Does the timed up and go test predict future falls among British community-dwelling older people? Prospective cohort study nested within a randomised controlled trial

Kojima, Gotaro and Masud, Tahir and Kendrick, Denise and Morris, Richard W. and Gawler, Sheena and Treml, Jonathan and Iliffe, Steve (2015) Does the timed up and go test predict future falls among British community-dwelling older people? Prospective cohort study nested within a randomised controlled trial. BMC Geriatrics, 15 (38). pp. 1-7. ISSN 1471-2318

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Abstract

Background

Falling is common among older people. The Timed-Up-and-Go Test (TUG) is recommended as a screening tool for falls but its predictive value has been challenged. The objectives of this study were to examine the ability of TUG to predict future falls and to estimate the optimal cut-off point to identify those with higher risk for future falls.

Methods

This is a prospective cohort study nested within a randomised controlled trial including 259 British community-dwelling older people ≥65 years undergoing usual care. TUG was measured at baseline. Prospective diaries captured falls over 24 weeks. A Receiver Operating Characteristic curve analysis determined the optimal cut-off point to classify future falls risk with sensitivity, specificity, and predictive values of TUG times. Logistic regression models examined future falls risk by TUG time.

Results

Sixty participants (23%) fell during the 24 weeks. The area under the curve was 0.58 (95% confidence interval (95% CI) = 0.49-0.67, p = 0.06), suggesting limited predictive value. The optimal cut-off point was 12.6 seconds and the corresponding sensitivity, specificity, and positive and negative predictive values were 30.5%, 89.5%, 46.2%, and 81.4%. Logistic regression models showed each second increase in TUG time (adjusted for age, gender, comorbidities, medications and past history of two falls) was significantly associated with future falls (adjusted odds ratio (OR) = 1.09, 95% CI = 1.00-1.19, p = 0.05). A TUG time ≥12.6 seconds (adjusted OR = 3.94, 95% CI = 1.69-9.21, p = 0.002) was significantly associated with future falls, after the same adjustments.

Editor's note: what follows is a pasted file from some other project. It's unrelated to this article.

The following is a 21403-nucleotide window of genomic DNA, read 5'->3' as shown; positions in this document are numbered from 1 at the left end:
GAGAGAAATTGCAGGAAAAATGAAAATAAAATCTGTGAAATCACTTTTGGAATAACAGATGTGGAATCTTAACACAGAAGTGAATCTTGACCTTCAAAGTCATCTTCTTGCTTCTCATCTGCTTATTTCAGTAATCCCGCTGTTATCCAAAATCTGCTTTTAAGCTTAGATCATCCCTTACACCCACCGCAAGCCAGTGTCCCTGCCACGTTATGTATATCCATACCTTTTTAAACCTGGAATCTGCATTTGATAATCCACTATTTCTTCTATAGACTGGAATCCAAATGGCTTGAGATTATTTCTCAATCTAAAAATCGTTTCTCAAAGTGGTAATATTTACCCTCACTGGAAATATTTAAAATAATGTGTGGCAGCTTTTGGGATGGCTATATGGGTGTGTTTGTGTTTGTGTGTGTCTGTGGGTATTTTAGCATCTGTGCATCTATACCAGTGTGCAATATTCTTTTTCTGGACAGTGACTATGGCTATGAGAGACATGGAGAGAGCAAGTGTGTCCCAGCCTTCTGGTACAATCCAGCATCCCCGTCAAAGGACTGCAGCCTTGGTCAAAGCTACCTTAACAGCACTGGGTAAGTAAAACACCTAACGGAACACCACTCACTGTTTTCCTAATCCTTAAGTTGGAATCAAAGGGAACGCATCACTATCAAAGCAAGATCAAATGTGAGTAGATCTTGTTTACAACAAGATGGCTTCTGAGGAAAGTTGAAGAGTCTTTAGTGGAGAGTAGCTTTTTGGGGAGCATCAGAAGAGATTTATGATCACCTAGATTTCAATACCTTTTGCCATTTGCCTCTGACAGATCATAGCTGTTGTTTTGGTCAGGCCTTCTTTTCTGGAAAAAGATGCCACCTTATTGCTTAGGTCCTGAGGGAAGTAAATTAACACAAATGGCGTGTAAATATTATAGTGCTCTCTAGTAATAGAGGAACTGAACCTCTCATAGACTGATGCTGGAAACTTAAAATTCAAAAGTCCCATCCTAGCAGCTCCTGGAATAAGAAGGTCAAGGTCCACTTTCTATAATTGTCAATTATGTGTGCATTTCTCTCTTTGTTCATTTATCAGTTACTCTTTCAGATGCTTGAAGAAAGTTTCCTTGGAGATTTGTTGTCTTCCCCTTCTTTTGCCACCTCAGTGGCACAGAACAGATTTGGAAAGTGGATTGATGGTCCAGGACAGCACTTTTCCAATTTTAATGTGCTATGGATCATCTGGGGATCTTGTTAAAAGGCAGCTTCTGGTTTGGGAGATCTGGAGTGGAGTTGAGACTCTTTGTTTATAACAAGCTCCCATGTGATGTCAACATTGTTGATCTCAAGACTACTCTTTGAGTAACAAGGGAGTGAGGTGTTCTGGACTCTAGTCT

Conclusions

TUG times were significantly and independently associated with future falls. The ability of TUG to predict future falls was limited but with high specificity and negative predictive value. TUG may be most useful in ruling in those with a high risk of falling rather than as a primary measure in the ascertainment of risk.

Item Type: Article
Keywords: Timed up and go test; Falls; Older people
Schools/Departments: University of Nottingham, UK > Faculty of Medicine and Health Sciences > School of Medicine > Division of Primary Care
Identification Number: https://doi.org/10.1186/s12877-015-0039-7
Related URLs:
URLURL Type
http://creativecommons.org/licenses/by/4.0/UNSPECIFIED
Depositing User: McCambridge, Mrs April
Date Deposited: 23 Oct 2015 13:40
Last Modified: 28 Nov 2016 14:25
URI: http://eprints.nottingham.ac.uk/id/eprint/30539

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